Inquiry is Differentiation

Written by: Dr. Christine von Renesse

The worst form of inequality is to try to make unequal things equal.

Aristotle

There is a part of me that wants to constantly find out where my whole class is at and what all my students are ready to learn next. What is the next best question for them? The problem is that this task is completely impossible! All students in a class will be different. Different how? I just read a paper by the educational psychologist David Jonassen [1], in which he explains some of the individual differences that influence problem solving. Among the characteristics he lists are:

  • fatigue, anxiety, stress
  • familiarity with the problem type,
  • domain and structural knowledge (how much does the student already know about the content and how well is it integrated),
  • cognitive controls (patterns of thinking that control how learners process and reason, e.g. independence and flexibility),
  • metacognition (awareness of how one learns, ability to judge the difficulty of a task, monitoring understanding, assessment of learning process, etc),
  • beliefs about knowledge and problem solving (e.g. the belief that “knowledge is either right or wrong”),
  • affective and motivational elements (attitudes, beliefs about learner’s ability, persistence, making choices, interest, confidence, etc.)

Given the reality of all these differences, how can I even dream of a functional classroom in which every student is learning at their own learning edge?

Before I describe some of the tools we have been trying out in our classes, I invite you to watch Volker as he is supporting 4 students who are all at very different levels in their learning of the Rubik's cube:

Some Tools

Using Inquiry

As the title of this blog post suggests I believe that inquiry helps tremendously in reaching learners on different levels at the same time - even if they all work on the same investigations. Why? First of all, students can work at their own pace. This is hugely important since students have to be processing the ideas and concepts at their speed to deeply make sense of them. When students are exploring mathematics they can also use strategies and representations that they feel comfortable with. It is amazing to see in how many different (often to me totally new) ways students solve problems in all the classes I teach, from math for liberal arts through calculus 3. They can first make sense of the mathematics using their own way of thinking and then later learn from their peers other ways and connections. Additionally, since students are in charge of their learning process they can ask for help exactly when they need it, either from their peers or from me.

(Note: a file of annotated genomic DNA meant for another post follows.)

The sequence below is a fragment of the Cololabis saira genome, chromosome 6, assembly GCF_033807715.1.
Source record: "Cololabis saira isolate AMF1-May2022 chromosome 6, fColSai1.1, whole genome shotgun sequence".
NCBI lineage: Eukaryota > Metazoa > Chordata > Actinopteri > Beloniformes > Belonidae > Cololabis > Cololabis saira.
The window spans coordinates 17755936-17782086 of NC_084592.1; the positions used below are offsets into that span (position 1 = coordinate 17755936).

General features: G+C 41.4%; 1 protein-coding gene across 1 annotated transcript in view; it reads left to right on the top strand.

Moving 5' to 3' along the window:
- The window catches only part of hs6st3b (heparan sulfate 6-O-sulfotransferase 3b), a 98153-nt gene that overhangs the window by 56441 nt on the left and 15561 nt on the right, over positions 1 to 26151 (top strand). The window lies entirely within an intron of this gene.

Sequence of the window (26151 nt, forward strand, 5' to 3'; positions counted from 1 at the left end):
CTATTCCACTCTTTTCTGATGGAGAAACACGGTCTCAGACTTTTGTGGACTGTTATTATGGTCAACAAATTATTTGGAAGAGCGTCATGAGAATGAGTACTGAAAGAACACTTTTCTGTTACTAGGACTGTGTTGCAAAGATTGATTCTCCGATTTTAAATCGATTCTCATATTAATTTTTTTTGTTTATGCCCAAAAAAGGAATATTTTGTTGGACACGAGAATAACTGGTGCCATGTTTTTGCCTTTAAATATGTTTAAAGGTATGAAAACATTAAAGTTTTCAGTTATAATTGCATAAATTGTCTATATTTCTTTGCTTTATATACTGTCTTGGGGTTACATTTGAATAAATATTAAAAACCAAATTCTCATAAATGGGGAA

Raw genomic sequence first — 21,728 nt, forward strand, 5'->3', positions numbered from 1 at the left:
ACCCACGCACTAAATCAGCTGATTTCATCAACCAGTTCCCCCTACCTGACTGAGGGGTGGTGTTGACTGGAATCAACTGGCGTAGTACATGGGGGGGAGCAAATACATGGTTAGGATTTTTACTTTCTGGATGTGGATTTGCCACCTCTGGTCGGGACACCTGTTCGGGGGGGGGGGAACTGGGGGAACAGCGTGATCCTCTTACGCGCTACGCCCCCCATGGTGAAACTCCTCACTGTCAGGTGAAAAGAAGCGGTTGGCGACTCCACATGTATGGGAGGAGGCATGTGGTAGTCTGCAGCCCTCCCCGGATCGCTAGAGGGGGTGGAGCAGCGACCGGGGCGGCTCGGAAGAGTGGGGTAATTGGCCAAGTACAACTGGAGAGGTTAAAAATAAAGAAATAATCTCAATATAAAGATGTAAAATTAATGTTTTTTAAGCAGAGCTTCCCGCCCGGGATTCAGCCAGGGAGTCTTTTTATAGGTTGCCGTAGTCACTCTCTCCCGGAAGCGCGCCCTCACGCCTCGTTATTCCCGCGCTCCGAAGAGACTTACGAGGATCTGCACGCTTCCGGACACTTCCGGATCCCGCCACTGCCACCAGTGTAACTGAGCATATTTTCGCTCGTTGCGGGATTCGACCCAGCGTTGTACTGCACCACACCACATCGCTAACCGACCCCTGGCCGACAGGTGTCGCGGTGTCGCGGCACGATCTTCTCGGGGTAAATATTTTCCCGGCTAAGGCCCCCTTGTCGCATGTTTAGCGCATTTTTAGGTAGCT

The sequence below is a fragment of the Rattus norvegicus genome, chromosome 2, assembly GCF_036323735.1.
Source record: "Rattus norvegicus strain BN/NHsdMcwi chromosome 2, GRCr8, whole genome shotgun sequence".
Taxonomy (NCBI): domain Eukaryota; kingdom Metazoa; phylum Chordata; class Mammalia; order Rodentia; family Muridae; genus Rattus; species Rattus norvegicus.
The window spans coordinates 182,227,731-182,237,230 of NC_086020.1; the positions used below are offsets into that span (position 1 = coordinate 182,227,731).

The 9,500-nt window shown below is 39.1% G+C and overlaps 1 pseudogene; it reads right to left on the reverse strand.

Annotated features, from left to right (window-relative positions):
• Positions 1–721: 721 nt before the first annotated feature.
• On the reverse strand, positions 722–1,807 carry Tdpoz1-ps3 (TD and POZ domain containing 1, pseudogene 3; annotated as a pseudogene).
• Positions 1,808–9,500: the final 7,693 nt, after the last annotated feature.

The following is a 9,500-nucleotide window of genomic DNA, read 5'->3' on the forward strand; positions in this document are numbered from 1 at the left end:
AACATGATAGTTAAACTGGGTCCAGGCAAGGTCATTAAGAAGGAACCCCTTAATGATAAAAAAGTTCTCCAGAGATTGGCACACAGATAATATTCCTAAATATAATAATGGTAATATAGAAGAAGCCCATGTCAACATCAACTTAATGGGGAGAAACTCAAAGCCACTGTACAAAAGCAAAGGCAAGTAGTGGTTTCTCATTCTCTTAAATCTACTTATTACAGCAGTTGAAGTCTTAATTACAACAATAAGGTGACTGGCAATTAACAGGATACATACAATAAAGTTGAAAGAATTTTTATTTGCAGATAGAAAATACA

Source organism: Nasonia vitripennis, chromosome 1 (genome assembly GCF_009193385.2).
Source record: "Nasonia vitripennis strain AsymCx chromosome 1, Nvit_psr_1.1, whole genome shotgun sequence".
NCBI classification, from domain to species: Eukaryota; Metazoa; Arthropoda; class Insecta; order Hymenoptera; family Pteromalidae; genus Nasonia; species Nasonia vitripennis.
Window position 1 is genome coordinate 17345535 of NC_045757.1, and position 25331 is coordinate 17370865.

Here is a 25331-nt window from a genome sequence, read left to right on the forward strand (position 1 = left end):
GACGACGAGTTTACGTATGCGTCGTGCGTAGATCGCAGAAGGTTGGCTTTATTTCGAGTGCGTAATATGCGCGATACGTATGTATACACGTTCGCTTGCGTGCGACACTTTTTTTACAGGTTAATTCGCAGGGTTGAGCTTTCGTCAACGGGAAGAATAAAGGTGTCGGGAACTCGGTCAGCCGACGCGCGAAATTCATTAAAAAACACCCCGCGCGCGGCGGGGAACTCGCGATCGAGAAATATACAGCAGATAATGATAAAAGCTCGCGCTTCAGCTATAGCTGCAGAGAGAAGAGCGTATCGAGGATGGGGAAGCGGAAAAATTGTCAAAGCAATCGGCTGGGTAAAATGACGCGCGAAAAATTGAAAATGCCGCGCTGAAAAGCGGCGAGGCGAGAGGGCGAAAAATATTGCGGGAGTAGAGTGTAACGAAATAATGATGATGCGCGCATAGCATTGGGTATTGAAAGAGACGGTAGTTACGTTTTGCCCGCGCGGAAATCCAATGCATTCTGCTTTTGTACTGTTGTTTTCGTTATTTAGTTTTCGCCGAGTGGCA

The Truth

I believe that most students know pretty well how they compare to other students and that they don’t like having to fit in and be the same all the time. So I do prefer to be honest about the differences. Some students are incredibly persistent, some get quickly frustrated, some are super fast and some like to take their time, etc. It is actually a relief to my students and me when all of these differences are on the table and can be addressed openly. Students tell me how much they value being seen in my class and I can see how they engage and advance in their learning process.

Homogeneous Groups

I want my students to be as close to their learning edge as possible, which means they have to work in groups that are as similar as possible. See our strategies for grouping to learn about how to make this happen.

Good (Large) Problems

Student folding straight-cut origami
Student folding straight-cut origami

Ok, by now I know that it is impossible to find one particular task that will be just at the right level for all my students. Instead of trying to find one I now like to look for larger problems that have a “low thresh hold” and a “high ceiling”. In my perfect world every student is able to engage with the problem (and find it interesting) while the problem is complex enough that the really strong students are still challenged. An example of a really good problem would be the straight cut origami from the Art and Sculpture book : Given some polygonal shape on paper, fold up the paper in a way that you can cut out the whole shape in one straight cut.

Small Investigations and Extension Questions